Chrysler’s bailout “thank you” event today was long on praise for the redemptive power of its government bailout and short on talk of remaining challenges, but at least one important fact was acknowledged: this highly-touted “payback” was only for 85% of the money loaned to Chrysler during the bailout period. Although, to be perfectly accurate, it wasn’t exactly Chrysler who acknowledged the outstanding obligation [the firm avoids any such nuance in its release], as CEO Sergio Marchionne simply stated that
We received confirmation this morning at 10.13 am from Citigroup that Chrysler Group repaid, with interest, by wire transfer to the United States Treasury and by bank transfer to the Canadian government, every penny that had been loaned less than two years ago. [Emphasis added]
That last bit was the important part… as in, the part that was most often repeated in Chrysler’s presentation and in subsequent media reports. But it’s not the whole story…
It was ultimately up to Ron Bloom, the White House’s defacto “car czar” to admit that Chrysler’s “payback” amounted to only 85% of the “total money loaned to Chrysler.” That math works out to the conclusion that Chrysler failed to pay back about $2b… which is as technically true as Marchionne’s “every penny that had been loaned less than two years ago” line. It does, however, fail to account (again) for the $1.9b Debtor-in-Posession “loan” which financed Chrysler during bankruptcy and was conveniently left to die with the remains of “Old Chrysler.” Nor does it account for the $1.5b loaned to Chrysler’s suppliers to keep them afloat amidst the bailout chaos. Meanwhile, the $1.9b Chrysler that Bloom admits Chrysler still “owes” the taxpayers is covered by a 6.6% stake in Chrysler’s equity, which isn’t likely to cover that loss when Chrysler eventually launches an IPO… and the DIP loan and supplier aid are irrevocably lost. According to the Treasury’s release:
Treasury committed a total of $12.5 billion to Chrysler under TARP’s Automotive Industry Financing Program (AIFP). With today’s transaction, Chrysler has returned more than $10.6 billion of that amount to taxpayers through principal repayments, interest, and cancelled commitments. Treasury continues to hold a 6.6 percent common equity stake in Chrysler. As previously stated, however, Treasury is unlikely to fully recover its remaining outstanding investment of $1.9 billion in Chrysler.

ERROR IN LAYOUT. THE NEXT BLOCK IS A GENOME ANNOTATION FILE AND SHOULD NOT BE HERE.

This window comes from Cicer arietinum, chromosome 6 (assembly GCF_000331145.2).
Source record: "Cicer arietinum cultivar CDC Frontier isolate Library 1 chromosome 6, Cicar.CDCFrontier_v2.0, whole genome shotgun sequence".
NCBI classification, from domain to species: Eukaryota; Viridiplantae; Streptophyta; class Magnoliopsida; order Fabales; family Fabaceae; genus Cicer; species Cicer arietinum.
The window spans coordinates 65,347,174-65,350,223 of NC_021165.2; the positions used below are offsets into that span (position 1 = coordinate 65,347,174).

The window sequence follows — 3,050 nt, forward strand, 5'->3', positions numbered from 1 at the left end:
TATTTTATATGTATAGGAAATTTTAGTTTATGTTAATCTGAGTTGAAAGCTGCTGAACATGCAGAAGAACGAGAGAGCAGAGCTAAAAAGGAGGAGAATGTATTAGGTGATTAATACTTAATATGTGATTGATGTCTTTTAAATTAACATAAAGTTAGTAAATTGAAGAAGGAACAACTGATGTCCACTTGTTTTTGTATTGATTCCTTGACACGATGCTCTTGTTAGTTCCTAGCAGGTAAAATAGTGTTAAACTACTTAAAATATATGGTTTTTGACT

Add up the outstanding “bridge loan” loss of $1.9b, the “Old Chrysler” DIP loan loss of $1.9b and the supplier aid loss of $1.5b, and the taxpayer’s loss on Chrysler looks to be closer to $5.3b. Add $3.4b of that into the $12.5b bailout bill that Treasury acknowledges, and the total return on the Chrysler bailout appears to be more like 66%, not 85%. Which is pretty damn far from “every penny” no matter how you cut it.
No matter, though, since nobody else in the media seems to want to dig back through the financial confusion of 2008-09, and is dutifully reporting the “full payback” line. And the message is playing out in a predictably partisan manner as well, with Democrats taking credit for, and goading bailout opponents with the “full payback” not-quite-truth. The only media mitigation of the celebratory atmosphere at this point appears to be a piece at the DetN’s themichiganview.com site, which argues
But there is one inconvenient truth you won’t hear at the Sterling Heights, Mich. ceremony: Chrysler wouldn’t be here had it not defied its green White House masters. Chrysler’s return to profitability is a direct result of the fabulous success of its SUVs.
Otherwise, it’s all celebration all the time. Which is understandable: many (myself included) really didn’t think Chrysler would make it through the last year. So Chrysler and its fans and political bedfellows can be forgiven for a little cheering… it’s just that taxpayers still deserve a full and transparent accounting of “every penny” (to borrow a phrase) that actually went into Chrysler, not just “loans made in the last two years” or “loans made by the Obama Administration” or other weasel-wordings employed to make the bailout seem more successful than it is. Though bailout supporters will doubtless argue that “it doesn’t matter” because Chrysler is alive today and “that’s what matters,” this doesn’t justify a lack of transparency. In fact, if the bailout was successful because GM and Chrysler survived, that’s all the more reason to not fear the truth about what the bailout actually cost.